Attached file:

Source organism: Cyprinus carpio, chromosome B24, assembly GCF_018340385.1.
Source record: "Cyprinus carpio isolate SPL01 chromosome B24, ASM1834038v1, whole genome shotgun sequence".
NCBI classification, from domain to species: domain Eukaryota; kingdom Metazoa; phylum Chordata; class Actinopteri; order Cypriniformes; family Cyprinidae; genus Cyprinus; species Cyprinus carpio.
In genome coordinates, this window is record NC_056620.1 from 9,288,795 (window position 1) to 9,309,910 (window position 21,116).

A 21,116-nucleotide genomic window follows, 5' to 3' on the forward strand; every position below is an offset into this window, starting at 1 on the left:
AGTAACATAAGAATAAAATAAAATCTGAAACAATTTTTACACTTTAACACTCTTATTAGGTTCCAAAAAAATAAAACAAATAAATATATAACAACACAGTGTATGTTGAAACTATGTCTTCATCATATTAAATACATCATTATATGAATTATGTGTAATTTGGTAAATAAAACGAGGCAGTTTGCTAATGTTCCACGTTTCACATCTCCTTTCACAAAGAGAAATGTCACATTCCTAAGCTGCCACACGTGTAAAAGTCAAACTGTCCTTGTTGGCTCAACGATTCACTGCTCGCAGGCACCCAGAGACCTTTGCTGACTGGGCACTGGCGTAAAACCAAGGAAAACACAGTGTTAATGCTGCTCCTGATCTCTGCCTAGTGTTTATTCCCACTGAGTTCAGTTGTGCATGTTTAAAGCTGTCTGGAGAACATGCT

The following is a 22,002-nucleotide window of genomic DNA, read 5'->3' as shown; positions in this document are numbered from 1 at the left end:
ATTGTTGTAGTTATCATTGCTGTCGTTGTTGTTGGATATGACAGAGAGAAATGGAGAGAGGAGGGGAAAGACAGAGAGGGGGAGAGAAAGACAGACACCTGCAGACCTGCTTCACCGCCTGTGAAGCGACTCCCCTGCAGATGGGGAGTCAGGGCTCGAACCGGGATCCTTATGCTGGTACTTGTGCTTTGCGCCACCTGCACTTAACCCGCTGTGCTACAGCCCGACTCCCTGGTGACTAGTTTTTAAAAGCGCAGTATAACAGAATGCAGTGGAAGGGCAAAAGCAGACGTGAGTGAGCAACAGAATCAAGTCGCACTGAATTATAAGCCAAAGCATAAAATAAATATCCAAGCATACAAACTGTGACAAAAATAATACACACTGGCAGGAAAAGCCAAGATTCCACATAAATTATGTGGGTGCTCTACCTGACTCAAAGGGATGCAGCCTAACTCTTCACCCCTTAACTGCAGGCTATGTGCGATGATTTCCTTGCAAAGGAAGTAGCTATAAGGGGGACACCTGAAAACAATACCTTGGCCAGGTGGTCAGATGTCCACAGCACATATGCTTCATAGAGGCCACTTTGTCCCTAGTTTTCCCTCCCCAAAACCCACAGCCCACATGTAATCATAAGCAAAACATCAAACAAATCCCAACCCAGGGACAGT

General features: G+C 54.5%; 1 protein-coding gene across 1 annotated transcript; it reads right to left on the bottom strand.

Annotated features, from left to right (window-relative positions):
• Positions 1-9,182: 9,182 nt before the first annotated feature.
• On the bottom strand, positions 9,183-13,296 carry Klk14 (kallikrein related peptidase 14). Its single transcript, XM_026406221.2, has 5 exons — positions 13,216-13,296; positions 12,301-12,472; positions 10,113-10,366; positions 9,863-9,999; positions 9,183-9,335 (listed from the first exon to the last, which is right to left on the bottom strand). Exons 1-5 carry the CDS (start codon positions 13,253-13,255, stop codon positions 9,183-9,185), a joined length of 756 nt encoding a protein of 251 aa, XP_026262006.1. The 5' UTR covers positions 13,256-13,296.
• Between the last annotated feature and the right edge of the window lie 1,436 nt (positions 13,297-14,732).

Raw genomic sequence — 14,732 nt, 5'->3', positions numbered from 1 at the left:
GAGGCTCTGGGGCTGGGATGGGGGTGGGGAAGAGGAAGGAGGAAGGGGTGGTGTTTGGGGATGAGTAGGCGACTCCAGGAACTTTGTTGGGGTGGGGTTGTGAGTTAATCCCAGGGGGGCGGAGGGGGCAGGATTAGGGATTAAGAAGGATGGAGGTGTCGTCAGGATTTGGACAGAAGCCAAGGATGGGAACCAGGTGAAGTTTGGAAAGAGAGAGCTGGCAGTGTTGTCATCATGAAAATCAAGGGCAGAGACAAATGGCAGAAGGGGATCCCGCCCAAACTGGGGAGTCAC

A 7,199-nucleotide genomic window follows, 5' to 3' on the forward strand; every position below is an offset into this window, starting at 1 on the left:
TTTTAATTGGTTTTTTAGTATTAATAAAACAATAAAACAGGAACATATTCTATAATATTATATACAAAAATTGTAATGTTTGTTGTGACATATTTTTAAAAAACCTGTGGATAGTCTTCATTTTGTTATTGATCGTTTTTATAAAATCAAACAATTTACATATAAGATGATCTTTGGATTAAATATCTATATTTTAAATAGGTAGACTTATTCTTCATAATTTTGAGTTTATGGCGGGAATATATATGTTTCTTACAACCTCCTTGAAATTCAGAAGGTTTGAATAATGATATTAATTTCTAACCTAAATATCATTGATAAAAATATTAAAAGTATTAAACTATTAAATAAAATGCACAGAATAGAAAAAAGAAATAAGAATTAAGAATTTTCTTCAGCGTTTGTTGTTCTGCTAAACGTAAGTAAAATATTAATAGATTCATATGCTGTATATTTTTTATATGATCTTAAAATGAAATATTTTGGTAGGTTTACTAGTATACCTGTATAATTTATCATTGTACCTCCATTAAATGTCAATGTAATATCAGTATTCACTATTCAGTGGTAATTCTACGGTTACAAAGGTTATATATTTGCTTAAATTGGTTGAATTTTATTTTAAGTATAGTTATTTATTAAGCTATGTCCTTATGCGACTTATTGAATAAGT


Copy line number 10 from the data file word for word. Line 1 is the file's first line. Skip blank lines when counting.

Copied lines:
Annotated features, from left to right (window-relative positions):